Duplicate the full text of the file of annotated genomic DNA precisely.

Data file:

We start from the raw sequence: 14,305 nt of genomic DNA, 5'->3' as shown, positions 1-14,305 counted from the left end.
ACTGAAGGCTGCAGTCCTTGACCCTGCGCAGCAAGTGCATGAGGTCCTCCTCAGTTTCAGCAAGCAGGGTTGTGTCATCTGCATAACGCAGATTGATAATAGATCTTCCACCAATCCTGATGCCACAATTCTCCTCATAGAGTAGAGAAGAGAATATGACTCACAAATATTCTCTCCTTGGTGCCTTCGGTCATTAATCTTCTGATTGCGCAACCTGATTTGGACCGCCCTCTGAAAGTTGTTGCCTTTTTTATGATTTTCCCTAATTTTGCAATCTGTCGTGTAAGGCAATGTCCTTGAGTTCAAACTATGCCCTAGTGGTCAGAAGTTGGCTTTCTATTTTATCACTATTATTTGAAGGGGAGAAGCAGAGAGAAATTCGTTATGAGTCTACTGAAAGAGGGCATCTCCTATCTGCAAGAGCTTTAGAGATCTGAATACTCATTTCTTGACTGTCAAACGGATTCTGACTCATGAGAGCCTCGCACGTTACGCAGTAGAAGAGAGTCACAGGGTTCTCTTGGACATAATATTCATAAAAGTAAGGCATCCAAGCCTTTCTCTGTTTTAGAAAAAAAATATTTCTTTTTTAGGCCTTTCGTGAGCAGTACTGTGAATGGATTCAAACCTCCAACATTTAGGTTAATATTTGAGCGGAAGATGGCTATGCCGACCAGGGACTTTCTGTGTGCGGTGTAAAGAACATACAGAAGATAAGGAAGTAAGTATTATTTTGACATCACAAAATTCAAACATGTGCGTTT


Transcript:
We start from the raw sequence: 14,305 nt of genomic DNA, 5'->3' as shown, positions 1-14,305 counted from the left end.
ACTGAAGGCTGCAGTCCTTGACCCTGCGCAGCAAGTGCATGAGGTCCTCCTCAGTTTCAGCAAGCAGGGTTGTGTCATCTGCATAACGCAGATTGATAATAGATCTTCCACCAATCCTGATGCCACAATTCTCCTCATAGAGTAGAGAAGAGAATATGACTCACAAATATTCTCTCCTTGGTGCCTTCGGTCATTAATCTTCTGATTGCGCAACCTGATTTGGACCGCCCTCTGAAAGTTGTTGCCTTTTTTATGATTTTCCCTAATTTTGCAATCTGTCGTGTAAGGCAATGTCCTTGAGTTCAAACTATGCCCTAGTGGTCAGAAGTTGGCTTTCTATTTTATCACTATTATTTGAAGGGGAGAAGCAGAGAGAAATTCGTTATGAGTCTACTGAAAGAGGGCATCTCCTATCTGCAAGAGCTTTAGAGATCTGAATACTCATTTCTTGACTGTCAAACGGATTCTGACTCATGAGAGCCTCGCACGTTACGCAGTAGAAGAGAGTCACAGGGTTCTCTTGGACATAATATTCATAAAAGTAAGGCATCCAAGCCTTTCTCTGTTTTAGAAAAAAAATATTTCTTTTTTAGGCCTTTCGTGAGCAGTACTGTGAATGGATTCAAACCTCCAACATTTAGGTTAATATTTGAGCGGAAGATGGCTATGCCGACCAGGGACTTTCTGTGTGCGGTGTAAAGAACATACAGAAGATAAGGAAGTAAGTATTATTTTGACATCACAAAATTCAAACATGTGCGTTT